Click next, and then create function.

Alexa SDK

Amazon have made an SDK which provides a class which generates responses. You can get a copy here, or you can use npm to install the official sdk using npm i --save alexa-sdk, which we’ll later upload to Lambda.

Writing the code

Make a Alexa skill directory which is going to hold your index.js file, and any node modules, or your AlexaSkill js module. The downside of using npm is you won’t be able to live update your code on Lambda, though you will be able to utilise npm libraries in your project.

var AlexaSkill = require('./AlexaSkill');
var http = require('http');


var Kodi = function () {
    AlexaSkill.call(this, undefined);
};

// Extend AlexaSkill
Kodi.prototype = Object.create(AlexaSkill.prototype);
Kodi.prototype.constructor = Kodi;

Kodi.prototype.intentHandlers = {
    "TVShowSearchIntent": function (intent, session, response) {
        TvShowSearchIntent(intent.slots.TVShowName.value).then(data => {
            response.tellWithCard(
                `I've put on ${data.show.title}`, 
                `Put on ${data.show.title}`,
                `Put on ${data.show.title}`
            );    
        })
    },
    "MovieSearchIntent": function (intent, session, response) {
        MovieSearchIntent(intent.slots.MovieTitle.value).then(data => {
            response.tellWithCard(
                `I've started playing ${data.movie.title}`, 
                `Started playing ${data.movie.title}`,
                `Started playing ${data.movie.title}`
            );    
        })
        
    },
    "AMAZON.HelpIntent": function (intent, session, response) {
        response.ask("You can say hello to me!", "You can say hello to me!");
    }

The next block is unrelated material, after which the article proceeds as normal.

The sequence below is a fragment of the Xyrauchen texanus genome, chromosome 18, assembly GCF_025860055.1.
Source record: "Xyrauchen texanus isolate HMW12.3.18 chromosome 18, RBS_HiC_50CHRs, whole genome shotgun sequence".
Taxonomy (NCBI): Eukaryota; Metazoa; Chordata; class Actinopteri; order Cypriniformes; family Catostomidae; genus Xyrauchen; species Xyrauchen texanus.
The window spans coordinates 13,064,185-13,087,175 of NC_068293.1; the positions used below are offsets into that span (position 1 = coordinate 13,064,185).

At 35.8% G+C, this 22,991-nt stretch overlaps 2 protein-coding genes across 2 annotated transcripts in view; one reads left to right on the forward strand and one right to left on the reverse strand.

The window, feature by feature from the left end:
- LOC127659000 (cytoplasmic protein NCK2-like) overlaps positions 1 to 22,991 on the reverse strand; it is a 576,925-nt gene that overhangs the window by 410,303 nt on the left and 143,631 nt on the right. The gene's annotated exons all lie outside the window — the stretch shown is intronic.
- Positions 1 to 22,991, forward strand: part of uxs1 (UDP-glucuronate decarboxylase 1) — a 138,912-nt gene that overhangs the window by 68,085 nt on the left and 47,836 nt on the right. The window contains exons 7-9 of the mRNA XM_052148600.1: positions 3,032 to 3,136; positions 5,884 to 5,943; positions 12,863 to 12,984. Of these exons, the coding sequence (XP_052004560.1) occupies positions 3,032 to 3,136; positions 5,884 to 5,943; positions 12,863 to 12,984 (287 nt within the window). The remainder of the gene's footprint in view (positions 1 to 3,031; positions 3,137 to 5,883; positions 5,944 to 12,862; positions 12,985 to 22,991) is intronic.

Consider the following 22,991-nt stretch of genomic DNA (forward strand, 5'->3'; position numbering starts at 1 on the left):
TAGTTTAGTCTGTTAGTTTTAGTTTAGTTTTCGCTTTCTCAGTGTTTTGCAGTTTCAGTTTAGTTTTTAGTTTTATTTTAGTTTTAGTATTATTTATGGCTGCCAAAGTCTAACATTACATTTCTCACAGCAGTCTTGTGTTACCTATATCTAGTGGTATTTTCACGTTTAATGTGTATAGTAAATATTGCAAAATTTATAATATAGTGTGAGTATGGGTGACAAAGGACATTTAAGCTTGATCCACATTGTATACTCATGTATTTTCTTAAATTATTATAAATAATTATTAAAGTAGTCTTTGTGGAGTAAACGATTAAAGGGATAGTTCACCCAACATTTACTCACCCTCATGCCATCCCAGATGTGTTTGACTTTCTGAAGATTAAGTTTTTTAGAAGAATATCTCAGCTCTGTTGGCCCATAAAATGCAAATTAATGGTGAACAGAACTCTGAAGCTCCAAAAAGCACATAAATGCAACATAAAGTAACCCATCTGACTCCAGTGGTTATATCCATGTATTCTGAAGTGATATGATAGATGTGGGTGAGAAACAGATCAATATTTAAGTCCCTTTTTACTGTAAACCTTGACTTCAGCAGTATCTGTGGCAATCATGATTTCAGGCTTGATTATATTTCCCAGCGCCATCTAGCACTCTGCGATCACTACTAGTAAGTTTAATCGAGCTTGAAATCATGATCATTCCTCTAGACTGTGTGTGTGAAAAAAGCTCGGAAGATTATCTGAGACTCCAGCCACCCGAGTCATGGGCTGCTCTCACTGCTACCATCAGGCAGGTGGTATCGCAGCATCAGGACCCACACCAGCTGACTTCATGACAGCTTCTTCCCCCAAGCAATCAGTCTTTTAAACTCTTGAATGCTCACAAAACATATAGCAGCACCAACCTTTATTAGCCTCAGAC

};

function TvShowSearchIntent (tvShowTitle) {
    var endpoint = 'http://mykodiapp.net:3000/show/' + tvShowTitle;

    return new Promise((resolve, reject) => {
        getUrl(endpoint).then(data => {
            resolve(data);
        });
    });
}

function MovieSearchIntent (movieTitle) {
    var endpoint = 'http://mykodiapp.net:3000/movie/' + movieTitle;

    return new Promise((resolve, reject) => {
        getUrl(endpoint).then(data => {
            resolve(data);
        });
    });
}

function getUrl(endpoint) {
    var body = "";
    return new Promise((resolve, reject) => {
        http.get(endpoint, (response) => {
            response.on('data', (chunk) => {
                body += chunk
            });
            response.on('end', () => {
                resolve(JSON.parse(body));
            });
        });
    });
}

// Create the handler that responds to the Alexa Request.
exports.handler = function (event, context) {
    // Create an instance of the HelloWorld skill.
    var kodi = new Kodi();
    kodi.execute(event, context);
};

You can see above that the intentHandlers define an object literal of the intents we defined in our Interaction Model. This is what is executed when our utterance has been detected. The slot data is passed across in the intent.slots array, which we can then pass across to some other method. In this example, we’re passing it across to different methods to get resolved, and returning a promise, so we only send a response once we’ve recieved the data we’re expecting. Depending on how fast the external sources you’re looking at, you might need to bump up the execution time on your Lambda function (under configuration).

Finally, you just need to upload your files in a bundled zip file. As long as your file is not huge, you’re going to be able to edit the page window, otherwise you’ll just need to upload another zipped up bundle again.

Finishing up

You now need to link your Lambda function to your Alexa Skill. You should notice in the top right corner of the lambda skill will have an ARN (Amazon Resource Number). You need to paste this reference into the configuration section in the Config Section of your Alexa Skill.

If you’re using the same account Alexa is already linked to, you’ll now be able to issue commands.